Please use this identifier to cite or link to this item: http://hdl.handle.net/1942/12992
Title: Pregnancy-related unfavorable behavior in the workplace: an analysis of women’s experiences through the lens of the psychological contract
Authors: Valgaeren, Elke 
Lembrechts, Lieve 
Issue Date: 2010
Source: Equal is not enough, Antwerp, 1-3 December 2010
Abstract: This qualitative study examines working women’s negative interpretations of their employers’ and colleagues’ behaviors towards their pregnancy through the lens of the psychological contract. Different from the existing studies, which document experienced unfavorable behavior and examine women’s strategies to cope with it, we examine the reasons why women perceive certain behaviors as illegitimate. To do so, we analyze women’s perceived unfavorable behavior as psychological contract breaches, that is, the belief that one's organization has failed to adequately meet one or more promises within the employment relation. We examine how such breaches lead to psychological contract violation, or the feelings of betrayal, resentment and a sense of injustice, and to negative attitudes towards the employer. Based on the analysis of qualitative data collected through two focus groups with 15 Belgian women who recently had a child while active in the labor market, we identify five types of unmet promises leading to psychological contract breaches concerning: 1) safety regulation for mother and child; 2) compliance with maternity leave and vacation regulation; 3) accommodating the pregnancy and maternity leave as foreseen by the law; 4) psychological pressure to avoid pregnancies and to feel guilty about maternity leave; 5) lack of understanding for complications surrounding the pregnancy. Taken together, these breaches drew women’s attention to the instrumental and unequal nature of the employment relation, causing violations and leading them to change jobs, stop working extra hours, stay at home, and exiting paid work altogether.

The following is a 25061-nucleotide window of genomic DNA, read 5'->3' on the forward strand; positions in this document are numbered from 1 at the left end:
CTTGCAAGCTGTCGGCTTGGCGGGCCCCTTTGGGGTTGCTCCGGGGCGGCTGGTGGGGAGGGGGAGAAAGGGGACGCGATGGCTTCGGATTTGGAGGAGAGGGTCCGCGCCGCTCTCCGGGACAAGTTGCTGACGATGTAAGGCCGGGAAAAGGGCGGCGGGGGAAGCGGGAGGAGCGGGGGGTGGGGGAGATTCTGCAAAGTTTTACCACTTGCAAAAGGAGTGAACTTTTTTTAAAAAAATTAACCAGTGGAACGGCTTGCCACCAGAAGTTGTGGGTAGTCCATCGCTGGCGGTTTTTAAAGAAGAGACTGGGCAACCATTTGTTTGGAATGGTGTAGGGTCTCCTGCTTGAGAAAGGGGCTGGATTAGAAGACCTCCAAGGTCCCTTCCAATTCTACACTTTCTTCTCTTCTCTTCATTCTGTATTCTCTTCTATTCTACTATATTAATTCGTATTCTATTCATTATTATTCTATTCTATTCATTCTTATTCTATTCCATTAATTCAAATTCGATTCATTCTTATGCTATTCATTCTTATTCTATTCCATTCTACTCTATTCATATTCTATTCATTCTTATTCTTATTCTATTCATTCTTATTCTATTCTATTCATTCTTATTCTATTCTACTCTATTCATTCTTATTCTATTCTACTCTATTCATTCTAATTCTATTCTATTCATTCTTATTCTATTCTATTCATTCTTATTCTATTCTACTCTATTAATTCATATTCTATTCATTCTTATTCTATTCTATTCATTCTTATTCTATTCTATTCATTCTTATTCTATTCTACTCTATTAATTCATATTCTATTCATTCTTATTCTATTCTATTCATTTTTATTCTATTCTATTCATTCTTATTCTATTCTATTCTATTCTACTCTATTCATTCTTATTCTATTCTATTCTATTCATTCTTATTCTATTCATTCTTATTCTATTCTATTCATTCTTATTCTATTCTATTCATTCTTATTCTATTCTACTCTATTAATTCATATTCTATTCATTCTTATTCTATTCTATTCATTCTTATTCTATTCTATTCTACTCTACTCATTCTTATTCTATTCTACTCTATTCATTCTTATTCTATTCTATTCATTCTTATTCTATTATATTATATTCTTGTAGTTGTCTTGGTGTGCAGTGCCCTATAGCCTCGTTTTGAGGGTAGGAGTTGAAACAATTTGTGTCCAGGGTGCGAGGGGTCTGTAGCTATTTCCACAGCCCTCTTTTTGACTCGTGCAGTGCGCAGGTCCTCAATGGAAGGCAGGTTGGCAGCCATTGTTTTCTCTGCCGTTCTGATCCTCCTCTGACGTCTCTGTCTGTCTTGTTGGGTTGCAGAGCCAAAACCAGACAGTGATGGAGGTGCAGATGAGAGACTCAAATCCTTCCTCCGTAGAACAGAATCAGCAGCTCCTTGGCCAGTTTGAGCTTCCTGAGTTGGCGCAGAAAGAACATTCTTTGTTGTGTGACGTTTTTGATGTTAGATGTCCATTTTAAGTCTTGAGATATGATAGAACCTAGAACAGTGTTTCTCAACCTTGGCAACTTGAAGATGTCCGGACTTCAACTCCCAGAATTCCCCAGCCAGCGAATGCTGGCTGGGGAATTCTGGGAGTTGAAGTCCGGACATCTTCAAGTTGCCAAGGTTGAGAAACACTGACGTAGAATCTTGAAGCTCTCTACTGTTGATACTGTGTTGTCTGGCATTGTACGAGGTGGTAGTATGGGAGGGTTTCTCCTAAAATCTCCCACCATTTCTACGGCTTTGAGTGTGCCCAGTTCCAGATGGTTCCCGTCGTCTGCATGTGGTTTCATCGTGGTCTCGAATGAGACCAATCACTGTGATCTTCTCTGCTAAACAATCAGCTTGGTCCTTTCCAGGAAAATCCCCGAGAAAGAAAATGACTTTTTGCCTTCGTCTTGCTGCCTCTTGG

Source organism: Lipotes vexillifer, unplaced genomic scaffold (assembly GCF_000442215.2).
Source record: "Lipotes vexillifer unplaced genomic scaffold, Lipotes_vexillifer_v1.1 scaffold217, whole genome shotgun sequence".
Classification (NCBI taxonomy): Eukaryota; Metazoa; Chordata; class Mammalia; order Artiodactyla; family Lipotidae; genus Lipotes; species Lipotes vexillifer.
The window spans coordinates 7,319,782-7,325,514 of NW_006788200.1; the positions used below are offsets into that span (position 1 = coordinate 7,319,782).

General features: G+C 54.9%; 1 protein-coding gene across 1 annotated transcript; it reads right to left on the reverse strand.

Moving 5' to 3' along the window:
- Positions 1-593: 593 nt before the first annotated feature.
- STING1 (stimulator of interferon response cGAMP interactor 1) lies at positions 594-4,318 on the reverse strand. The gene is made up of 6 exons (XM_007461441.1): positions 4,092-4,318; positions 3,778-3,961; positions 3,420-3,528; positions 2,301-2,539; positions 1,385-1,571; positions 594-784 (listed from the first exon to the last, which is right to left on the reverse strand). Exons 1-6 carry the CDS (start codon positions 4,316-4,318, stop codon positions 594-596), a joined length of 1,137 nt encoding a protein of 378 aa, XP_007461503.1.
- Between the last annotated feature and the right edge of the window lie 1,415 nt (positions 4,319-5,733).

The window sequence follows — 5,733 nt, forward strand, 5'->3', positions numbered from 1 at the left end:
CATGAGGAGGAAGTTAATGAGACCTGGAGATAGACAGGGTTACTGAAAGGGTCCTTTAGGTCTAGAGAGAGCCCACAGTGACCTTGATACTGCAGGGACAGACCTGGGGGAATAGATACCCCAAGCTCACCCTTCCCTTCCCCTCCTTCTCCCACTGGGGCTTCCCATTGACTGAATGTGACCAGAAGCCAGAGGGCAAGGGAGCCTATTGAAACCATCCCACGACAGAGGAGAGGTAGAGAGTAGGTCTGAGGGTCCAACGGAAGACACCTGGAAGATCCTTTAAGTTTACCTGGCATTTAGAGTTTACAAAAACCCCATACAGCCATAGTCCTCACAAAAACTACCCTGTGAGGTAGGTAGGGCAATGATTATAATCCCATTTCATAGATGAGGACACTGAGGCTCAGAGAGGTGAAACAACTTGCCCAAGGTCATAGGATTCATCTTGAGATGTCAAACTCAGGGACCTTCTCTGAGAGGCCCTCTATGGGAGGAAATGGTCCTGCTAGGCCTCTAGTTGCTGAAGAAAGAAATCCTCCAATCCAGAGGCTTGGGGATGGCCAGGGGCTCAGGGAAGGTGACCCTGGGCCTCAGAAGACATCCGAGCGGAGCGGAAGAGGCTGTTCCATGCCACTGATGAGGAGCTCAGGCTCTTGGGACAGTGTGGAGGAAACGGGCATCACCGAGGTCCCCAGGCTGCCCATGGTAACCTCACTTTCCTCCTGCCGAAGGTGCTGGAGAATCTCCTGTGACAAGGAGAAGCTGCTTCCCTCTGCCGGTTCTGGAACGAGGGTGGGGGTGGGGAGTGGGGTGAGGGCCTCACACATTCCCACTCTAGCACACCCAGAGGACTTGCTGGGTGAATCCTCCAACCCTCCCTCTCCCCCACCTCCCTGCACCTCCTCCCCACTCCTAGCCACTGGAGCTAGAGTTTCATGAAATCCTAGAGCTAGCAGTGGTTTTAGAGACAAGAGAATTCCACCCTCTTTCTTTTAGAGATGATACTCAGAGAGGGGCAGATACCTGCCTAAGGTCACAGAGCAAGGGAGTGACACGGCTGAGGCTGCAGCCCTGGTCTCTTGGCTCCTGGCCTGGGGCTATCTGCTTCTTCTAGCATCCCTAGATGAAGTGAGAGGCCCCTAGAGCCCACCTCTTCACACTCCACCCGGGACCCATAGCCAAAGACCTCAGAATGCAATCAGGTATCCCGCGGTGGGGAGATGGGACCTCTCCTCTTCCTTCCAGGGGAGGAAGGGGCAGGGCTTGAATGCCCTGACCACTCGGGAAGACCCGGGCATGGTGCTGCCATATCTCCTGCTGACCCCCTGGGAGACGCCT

Keywords: pregnancy; discrimination; motherhood; gender; employment
Document URI: http://hdl.handle.net/1942/12992
Link to publication: http://www.equalisnotenough.org/main.aspx?c=.EQUALISNOTENOUGH&n=86750
Category: C2
Type: Conference Material
Appears in Collections:Research publications

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